I had good stuff, I was just worried about pulling it all together. Working on it late into the night for a few nights in a row, I could hardly do anything else without dread following me everywhere like an attention-starved puppydog. I even prayed to Heavenly Father that if only ONE THING were to work out the next day, please let it be the presentation. Everything else could go wrong, but please let the presentation go well. Continue reading

In Response to a Question


Sometimes evil is a little overwhelming

(I recently received a comment on my post Tuor, Gondolin, and Our Life Mission that said the following:)

Hi there!
An interesting application to our life..I am christian as well and I have been quite big fan of Tolkien earlier when I was younger..than I just thought..all these stories are really great and well written and catchy but somehow dark or tragic..dont you think? I mean the life of Tuor is an exception i guess but …

– Sam

(My reply got a little long…so here is my open response to Sam – )

Hey Sam, thanks for the comment! I have been thinking about the question you posed, and here are some of my thoughts:

It’s true that Tolkien wrote many stories that contain lots of tragedy. I mean, he really puts his characters through the ringer:

  • Frodo never really recovers
  • Theoden’s son dies (and then he dies)
  • Turin’s life is basically a study of how much one dude can suffer
  • And literally everything bad happens to Elrond (ask me about it sometime)

Grander events in Middle Earth are also tragic: the elves are in decline and leaving Middle Earth, the great stories of the past are being forgotten, grand cities and nations and peoples are destroyed. Evil empires wage war against peace-loving peoples.

Evil seems to win a lot.


This guy…

I don’t think this was just Tolkien being ~dark~ and ~brooding~. I think he did this on purpose. Life is often very tragic, no matter how you look at it. Sam, you’re a Christian – just look at the lives of Christ and His Apostles! Bad things happen all the time to good and bad people. This is no secret. This is something humanity has been dealing with since before Day 1.

BUT (and this is a big but) – that’s not all that is going on. Evil is not the only force at work. Continue reading

Yet Another Star Wars Rant


I’m finishing up my degree here at BYU, in my third week of classes now, and I have to say my studies are pretty eclectic at the moment. Italian grammar, Welsh grave inscriptions that reference King Arthur, Ralph Waldo Emerson’s essays, the bombing of Hiroshima, and Shakespeare’s Much Ado About Nothing. My brain is a funny place right now. Not least because every day this last week was a Star Wars day. Good mix.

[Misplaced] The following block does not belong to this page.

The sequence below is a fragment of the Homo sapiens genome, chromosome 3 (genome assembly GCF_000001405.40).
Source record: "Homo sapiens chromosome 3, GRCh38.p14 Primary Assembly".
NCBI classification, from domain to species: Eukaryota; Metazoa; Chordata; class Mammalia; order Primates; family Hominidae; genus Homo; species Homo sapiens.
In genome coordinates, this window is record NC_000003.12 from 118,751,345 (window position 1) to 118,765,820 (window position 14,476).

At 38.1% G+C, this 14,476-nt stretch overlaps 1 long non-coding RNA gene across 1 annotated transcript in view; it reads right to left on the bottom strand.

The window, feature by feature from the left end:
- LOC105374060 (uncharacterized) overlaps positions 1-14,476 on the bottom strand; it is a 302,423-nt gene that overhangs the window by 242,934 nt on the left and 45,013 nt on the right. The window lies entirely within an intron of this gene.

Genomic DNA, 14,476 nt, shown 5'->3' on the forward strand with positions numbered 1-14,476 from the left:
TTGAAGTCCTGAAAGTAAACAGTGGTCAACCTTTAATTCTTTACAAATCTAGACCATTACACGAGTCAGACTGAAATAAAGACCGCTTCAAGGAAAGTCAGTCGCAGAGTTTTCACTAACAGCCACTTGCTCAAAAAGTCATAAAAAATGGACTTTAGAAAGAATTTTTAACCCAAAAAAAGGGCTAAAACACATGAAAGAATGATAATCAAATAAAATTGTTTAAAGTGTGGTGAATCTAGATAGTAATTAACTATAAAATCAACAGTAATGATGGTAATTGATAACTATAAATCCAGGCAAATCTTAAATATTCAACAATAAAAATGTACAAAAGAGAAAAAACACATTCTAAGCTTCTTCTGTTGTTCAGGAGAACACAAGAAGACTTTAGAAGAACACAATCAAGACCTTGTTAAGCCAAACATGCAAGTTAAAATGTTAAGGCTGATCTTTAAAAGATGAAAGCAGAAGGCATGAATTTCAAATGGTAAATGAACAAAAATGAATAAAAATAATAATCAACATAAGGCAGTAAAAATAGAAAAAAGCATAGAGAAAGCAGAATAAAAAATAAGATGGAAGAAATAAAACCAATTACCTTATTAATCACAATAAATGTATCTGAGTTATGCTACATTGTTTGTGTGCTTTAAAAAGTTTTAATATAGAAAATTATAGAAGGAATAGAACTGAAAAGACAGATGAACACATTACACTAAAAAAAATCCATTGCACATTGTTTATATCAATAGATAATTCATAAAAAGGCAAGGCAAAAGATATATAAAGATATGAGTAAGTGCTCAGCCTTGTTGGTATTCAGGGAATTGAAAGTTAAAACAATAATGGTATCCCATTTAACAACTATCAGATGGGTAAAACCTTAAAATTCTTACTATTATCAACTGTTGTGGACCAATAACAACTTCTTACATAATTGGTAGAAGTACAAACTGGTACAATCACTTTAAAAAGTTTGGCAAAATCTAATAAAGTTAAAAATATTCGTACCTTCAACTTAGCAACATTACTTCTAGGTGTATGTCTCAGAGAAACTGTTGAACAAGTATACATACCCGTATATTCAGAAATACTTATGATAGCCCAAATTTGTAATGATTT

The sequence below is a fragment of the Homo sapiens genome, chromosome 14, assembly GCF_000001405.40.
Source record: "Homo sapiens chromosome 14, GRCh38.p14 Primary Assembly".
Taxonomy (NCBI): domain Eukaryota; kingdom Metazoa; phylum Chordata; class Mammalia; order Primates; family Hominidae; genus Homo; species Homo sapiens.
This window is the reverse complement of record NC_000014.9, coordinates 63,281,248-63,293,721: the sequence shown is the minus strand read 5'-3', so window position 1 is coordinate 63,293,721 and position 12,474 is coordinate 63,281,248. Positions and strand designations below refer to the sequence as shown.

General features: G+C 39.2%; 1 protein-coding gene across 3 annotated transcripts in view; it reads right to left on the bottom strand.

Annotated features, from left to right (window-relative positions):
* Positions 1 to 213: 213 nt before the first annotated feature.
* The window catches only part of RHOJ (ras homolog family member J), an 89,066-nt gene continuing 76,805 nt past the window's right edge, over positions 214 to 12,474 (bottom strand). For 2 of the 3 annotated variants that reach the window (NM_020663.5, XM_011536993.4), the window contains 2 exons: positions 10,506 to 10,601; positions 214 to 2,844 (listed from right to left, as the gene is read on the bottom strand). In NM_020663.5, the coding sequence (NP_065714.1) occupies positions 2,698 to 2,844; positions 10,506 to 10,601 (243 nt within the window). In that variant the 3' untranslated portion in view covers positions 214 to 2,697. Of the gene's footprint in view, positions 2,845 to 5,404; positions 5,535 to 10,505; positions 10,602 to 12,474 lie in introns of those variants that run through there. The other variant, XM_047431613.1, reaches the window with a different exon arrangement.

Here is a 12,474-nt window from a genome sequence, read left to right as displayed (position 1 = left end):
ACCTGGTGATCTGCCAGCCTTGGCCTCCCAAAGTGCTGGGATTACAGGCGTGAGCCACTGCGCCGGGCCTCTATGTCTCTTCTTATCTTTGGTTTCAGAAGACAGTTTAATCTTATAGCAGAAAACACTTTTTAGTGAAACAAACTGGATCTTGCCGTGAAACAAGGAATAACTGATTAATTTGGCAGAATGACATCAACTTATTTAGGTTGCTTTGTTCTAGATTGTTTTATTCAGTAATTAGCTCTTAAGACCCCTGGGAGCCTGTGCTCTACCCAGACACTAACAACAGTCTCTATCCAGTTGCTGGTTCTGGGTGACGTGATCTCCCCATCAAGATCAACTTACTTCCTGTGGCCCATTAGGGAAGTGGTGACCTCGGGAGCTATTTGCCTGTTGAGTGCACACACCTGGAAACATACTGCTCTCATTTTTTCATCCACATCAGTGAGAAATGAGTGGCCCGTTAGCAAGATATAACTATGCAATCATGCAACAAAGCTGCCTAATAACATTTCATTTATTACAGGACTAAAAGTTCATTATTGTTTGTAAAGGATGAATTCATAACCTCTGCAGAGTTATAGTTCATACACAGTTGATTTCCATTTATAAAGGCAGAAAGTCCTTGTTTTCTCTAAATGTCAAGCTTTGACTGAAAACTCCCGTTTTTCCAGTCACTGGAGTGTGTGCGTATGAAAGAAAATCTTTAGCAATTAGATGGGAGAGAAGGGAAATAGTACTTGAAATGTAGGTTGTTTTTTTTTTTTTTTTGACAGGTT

Every day this week, I went to the fourth floor of the BYU library where they have “Media Viewing Rooms.” I remembered these rooms from before my mission. I remembered them being kind of low tech, with only about 5 chairs total, but you could reserve a room to watch a movie in them for a small group. Before I left, they had dvd players, but no blu ray. Upon remembering this magical little place, I looked up to see if they had blu ray.

The website said they did.

I reserved a room.

Upon my arrival, Monday afternoon, I step into the room and what do my wondering eyes behold? A GIANT SCREEN TV. IT’S BEAUTIFUL. IT’S AT LEAST 3 TIMES THE SIZE OF THE ONE WE HAD AT HOME. IT NEARLY COVERED THE WHOLE WALL.

Needless to say, I was a little excited. I reserved the same room every day of the week (you can only reserve it for a maximum of 4 hours per day, so I was limited to watching one Star Wars film each day).

But then, on Friday, I couldn’t reserve that particular room. No problem, I thought. One of the other rooms will do just fine. So I reserved a different one.

Well, Friday I found out that room doesn’t have a blu ray player, neither can it have one at all because the TV has no HDMI hookup.

“Well,” said the very helpful attendant trying to assist me. “It looks like this won’t work out….You could just use the small theater next door. The person who reserved it didn’t show up, so it’s available if it won’t make you feel weird.”

“Is there anything wrong with it?”

“Oh no,” she said. “It’s just usually for 40+ people, but it should work fine.”



So I watched The Empire Strikes Back in a private theatrical viewing all to myself. “The only improvement would have been if a hunky guy showed up with a large popcorn,” said Mom.

She speaks truth. It was one of the coolest movie-viewing experiences of my life (even without popcorn or a hunky guy). 

Watching the entire series from beginning to end (again), a lot more things jumped out. Like Vader’s sly dealings with the Emperor. Continue reading